US promises $400 million in Palestinian aid as ceasefire push grows

US promises $400 million in Palestinian aid as ceasefire push grows
The $400 million aid package will be used for food, drinking water, health supplies and other aid to Palestinians.
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US Secretary of State Antony Blinken promised $404 million for food, drinking water, health supplies and other aid to the Palestinians [Getty]

The United States on Tuesday promised more than $400 million in new aid for the Palestinians at an emergency summit in Jordan, where world leaders backed a US push for a ceasefire as the only ultimate solution to help war-ravaged Gaza.

Jordan and Egypt called the urgent talks on the Dead Sea as aid groups warned conditions were worse than ever in Gaza, with virtually the whole population of more than two million people relying on sporadic aid deliveries.

US Secretary of State Antony Blinken, on a new trip across the region as he seeks to press a ceasefire proposal between Israel and Hamas, promised $404 million for food, drinking water, health supplies and other aid to the Palestinians.

Hitting back at critics of US support for Israel, Blinken noted that a UN appeal for the Palestinians was only one-third funded, with a shortfall of some $2.3 billion.

"Some who have expressed great concern over the suffering of the Palestinian people in Gaza, including countries with the capacity to give a lot, have provided very little or nothing at all," Blinken said, likely referring to US adversaries China and Russia.

"It is time for everyone - every one - to step up. And for those who have already given and given generously, give more," he said.

He called on countries to press Hamas to accept the ceasefire proposal laid out on May 31 by President Joe Biden, saying that Israeli Prime Minister Benjamin Netanyahu assured him of support.

UN chief Antonio Guterres also supported the US-led proposal, telling the conference: "The horror must stop".

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"The speed and scale of the carnage and killing in Gaza is beyond anything in my years as secretary-general," he said.

Defence of UNRWA

The US pledge has brought its aid contribution to $674 million since the October 7 when Israel began its brutal military operation.

Blinken did not specify how the United States would deliver the assistance, but Washington has focused on the World Food Programme and private aid groups.

The United States is the largest donor to the Palestinians. It also provides Israel with $3.8 billion in annual military aid and provided weaponry that has been used to kill Palestinians in Gaza, throughout the war.

The US Congress has banned further contributions to the main provider of assistance on the ground -- UNRWA, the UN agency for Palestinian refugees.

Israel claimed in January that a number of the agency's employees may have participated in the October 7 attack, though it did not provide sufficient evidence to back the claims, leading to a number of investigations to be dropped.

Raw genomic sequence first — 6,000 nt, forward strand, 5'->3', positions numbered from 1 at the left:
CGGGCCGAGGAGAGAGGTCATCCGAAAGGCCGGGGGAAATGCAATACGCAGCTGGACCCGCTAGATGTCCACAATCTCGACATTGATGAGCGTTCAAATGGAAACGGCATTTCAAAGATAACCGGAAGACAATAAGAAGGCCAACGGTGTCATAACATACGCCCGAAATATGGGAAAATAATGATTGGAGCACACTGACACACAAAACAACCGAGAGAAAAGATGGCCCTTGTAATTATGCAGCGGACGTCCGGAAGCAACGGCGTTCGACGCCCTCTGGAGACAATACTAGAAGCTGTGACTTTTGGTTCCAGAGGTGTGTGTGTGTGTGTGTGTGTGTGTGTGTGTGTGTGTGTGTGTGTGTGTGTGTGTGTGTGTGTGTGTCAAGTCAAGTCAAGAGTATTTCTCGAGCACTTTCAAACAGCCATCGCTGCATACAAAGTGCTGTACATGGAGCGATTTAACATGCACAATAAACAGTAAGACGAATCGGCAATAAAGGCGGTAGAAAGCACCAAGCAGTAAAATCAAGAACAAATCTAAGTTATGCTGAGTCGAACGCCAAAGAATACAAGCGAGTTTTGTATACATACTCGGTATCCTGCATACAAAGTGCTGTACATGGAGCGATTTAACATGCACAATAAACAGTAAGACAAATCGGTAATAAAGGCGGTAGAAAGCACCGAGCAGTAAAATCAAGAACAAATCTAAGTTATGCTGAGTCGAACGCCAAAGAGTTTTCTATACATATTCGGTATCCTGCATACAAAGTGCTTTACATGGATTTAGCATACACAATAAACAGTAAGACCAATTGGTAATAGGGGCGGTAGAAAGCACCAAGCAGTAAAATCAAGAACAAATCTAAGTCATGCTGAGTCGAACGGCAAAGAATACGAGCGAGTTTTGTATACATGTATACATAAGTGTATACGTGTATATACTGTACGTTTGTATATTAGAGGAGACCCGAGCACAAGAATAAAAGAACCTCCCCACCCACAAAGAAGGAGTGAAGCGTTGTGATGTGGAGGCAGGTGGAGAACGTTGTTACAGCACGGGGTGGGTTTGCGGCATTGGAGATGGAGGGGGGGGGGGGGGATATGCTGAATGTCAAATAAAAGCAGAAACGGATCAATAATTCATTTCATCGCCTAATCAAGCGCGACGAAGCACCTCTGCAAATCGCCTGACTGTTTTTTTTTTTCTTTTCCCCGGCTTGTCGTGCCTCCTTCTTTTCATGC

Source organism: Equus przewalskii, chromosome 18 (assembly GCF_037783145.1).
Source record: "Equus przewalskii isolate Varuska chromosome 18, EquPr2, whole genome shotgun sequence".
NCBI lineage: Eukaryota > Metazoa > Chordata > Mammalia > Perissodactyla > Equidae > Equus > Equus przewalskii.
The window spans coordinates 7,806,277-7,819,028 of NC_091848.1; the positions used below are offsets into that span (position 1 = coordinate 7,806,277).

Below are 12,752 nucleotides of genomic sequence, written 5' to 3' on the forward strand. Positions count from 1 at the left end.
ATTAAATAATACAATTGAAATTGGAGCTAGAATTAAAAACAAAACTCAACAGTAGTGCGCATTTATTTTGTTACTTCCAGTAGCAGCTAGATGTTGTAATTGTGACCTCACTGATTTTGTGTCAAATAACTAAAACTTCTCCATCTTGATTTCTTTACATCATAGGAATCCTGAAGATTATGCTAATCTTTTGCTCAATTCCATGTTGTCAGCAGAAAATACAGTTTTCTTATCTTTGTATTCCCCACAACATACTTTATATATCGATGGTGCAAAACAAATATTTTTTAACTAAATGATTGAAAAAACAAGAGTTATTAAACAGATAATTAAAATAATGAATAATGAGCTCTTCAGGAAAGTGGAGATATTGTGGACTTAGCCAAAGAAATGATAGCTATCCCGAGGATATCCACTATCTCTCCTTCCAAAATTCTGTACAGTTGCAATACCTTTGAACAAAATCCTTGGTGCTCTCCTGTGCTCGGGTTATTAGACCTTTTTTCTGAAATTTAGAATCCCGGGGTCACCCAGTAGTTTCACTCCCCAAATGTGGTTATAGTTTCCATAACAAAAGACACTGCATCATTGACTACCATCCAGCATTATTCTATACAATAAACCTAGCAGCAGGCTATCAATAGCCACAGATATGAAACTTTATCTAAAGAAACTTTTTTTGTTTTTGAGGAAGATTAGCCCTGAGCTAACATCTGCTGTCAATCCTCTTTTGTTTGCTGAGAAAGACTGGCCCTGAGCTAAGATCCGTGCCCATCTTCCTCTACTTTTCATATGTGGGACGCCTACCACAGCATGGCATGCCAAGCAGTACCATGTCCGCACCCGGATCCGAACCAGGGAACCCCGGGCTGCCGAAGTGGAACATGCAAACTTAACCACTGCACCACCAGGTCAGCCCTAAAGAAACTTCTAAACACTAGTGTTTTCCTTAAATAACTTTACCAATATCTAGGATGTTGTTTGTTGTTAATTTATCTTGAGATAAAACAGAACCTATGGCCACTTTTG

Most leaders at the summit strongly defended UNRWA. Giving a toll of 193 agency workers killed in the war, Guterres appealed to "the world to stand united to safeguard UNRWA in the face of outrageous and relentless attacks".

Prime Minister Robert Golob of Slovenia - one of four European countries that have recently recognised a Palestinian state - said his country was increasing UNRWA funding.

Spanish Prime Minister Pedro Sanchez, an outspoken critic of Israel's military operation whose government also recognised a state of Palestine, announced another 16 million euros ($17 million) in assistance.

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Sanchez praised the US diplomatic efforts for a ceasefire, saying, "now we call on Hamas and Israel to act in a responsible manner and seize the new opportunity in front of us".

Drastic aid needs

The incoming leader of Indonesia, the world's largest Muslim-majority country, Prabowo Subianto, said Jakarta was ready to send medical teams, a field hospital and a hospital ship as well as to evacuate 1,000 people for medical treatment.

"Although we are willing to support and contribute to all these efforts, the final solution to this problem is a two-state solution," Prabowo said.

Israel's military offensive has killed at least 37,164 people in Gaza, mostly civilians, mostly women and children.

Much of Gaza has been reduced to rubble and nearly all its 2.4 million people displaced by the war.

Despite major initiatives, including a specially built US pier, aid to Gaza remains severely restricted.

The Rafah border crossing with Egypt - the main conduit for humanitarian and fuel deliveries - has been closed for more than a month after Israeli troops seized the Palestinian side from Hamas.